The tricky part of this is determining when to transition from a casual bookkeeper to a regular bookkeeper.

Whatever you decide to do, make sure you have someone who knows what they’re doing.

Investing in the services of financial professionals is worth it, and it can help you save time, money, and a headache when you start preparing for tax season.

 

How to know when to hire a financial professional

It can be not easy to gauge the appropriate time to hire an accounting professional or bookkeeper or to determine if you need one at all. While many small businesses hire an accountant as a consultant, you have several options about how you handle bookkeeping tasks.

For example, some small business owners do their own bookkeeping on software their accountant recommends or uses, providing it to the accountant on a weekly, monthly, or quarterly basis for action. Other small businesses employ a bookkeeper or have a small accounting department with data entry clerks reporting to the bookkeeper.

When looking for a certified bookkeeper, you must first decide if you want to hire an independent consultant, a firm, or if your business is large enough, a full-time employee to keep your books. You can ask for referrals from friends or colleagues, your local chamber of commerce, or search online social networks like LinkedIn to find bookkeepers.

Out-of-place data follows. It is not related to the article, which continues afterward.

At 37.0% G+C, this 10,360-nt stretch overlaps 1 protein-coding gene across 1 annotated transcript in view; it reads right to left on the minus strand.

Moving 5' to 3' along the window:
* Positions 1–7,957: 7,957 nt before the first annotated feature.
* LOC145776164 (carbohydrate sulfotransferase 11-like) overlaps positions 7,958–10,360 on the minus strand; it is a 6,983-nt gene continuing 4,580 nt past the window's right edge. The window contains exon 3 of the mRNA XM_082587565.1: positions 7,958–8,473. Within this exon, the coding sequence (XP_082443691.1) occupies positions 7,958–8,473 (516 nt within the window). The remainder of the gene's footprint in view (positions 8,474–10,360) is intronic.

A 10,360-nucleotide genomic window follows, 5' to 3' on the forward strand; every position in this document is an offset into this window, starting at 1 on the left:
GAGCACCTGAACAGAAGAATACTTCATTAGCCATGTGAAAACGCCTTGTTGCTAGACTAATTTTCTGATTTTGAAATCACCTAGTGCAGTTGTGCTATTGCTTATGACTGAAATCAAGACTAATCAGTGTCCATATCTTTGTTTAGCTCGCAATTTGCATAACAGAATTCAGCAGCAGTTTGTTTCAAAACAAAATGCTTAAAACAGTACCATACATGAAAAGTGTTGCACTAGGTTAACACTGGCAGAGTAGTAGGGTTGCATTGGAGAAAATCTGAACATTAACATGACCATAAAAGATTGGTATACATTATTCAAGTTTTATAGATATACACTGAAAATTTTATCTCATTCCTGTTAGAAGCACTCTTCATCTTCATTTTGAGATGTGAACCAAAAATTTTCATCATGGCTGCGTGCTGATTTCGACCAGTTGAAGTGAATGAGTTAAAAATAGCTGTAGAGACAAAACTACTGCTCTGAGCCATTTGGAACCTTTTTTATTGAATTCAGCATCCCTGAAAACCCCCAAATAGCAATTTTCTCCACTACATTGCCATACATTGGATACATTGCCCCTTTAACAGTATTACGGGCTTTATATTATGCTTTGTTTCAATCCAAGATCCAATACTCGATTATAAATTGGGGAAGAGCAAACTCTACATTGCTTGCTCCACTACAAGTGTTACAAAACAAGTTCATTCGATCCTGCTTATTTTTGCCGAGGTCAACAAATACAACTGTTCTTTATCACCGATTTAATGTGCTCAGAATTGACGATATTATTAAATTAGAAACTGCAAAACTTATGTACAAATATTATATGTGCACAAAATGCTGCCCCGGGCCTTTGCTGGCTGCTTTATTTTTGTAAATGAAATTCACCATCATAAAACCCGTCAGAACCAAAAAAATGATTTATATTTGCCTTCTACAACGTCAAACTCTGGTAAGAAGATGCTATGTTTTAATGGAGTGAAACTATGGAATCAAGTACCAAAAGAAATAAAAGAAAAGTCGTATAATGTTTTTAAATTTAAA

Keep in mind that it may take more background research to find a suitable bookkeeper because they do not have professional certification requirements like accountants do. Hence, a strong referral or years of experience are important factors to consider. You can check to see if candidates are part of professional governing bodies.

Suppose you are looking to hire an accountant. In that case, it’s probably because your taxes have become too complex to manage on your own, with multiple income streams, foreign investments, several deductions or other considerations. An accountant can save you hours and help you stay on top of important matters like payroll, deductions and tax filings.

To find a good accountant, ask for referrals from friends or industry colleagues. You can also look at the ATO website to find CPAs that have skills in certain areas, such as employee benefits or personal finance.

Whether you hire an accountant, a bookkeeper, or both, the individuals must be qualified by asking for client references, checking for certifications or running screening tests.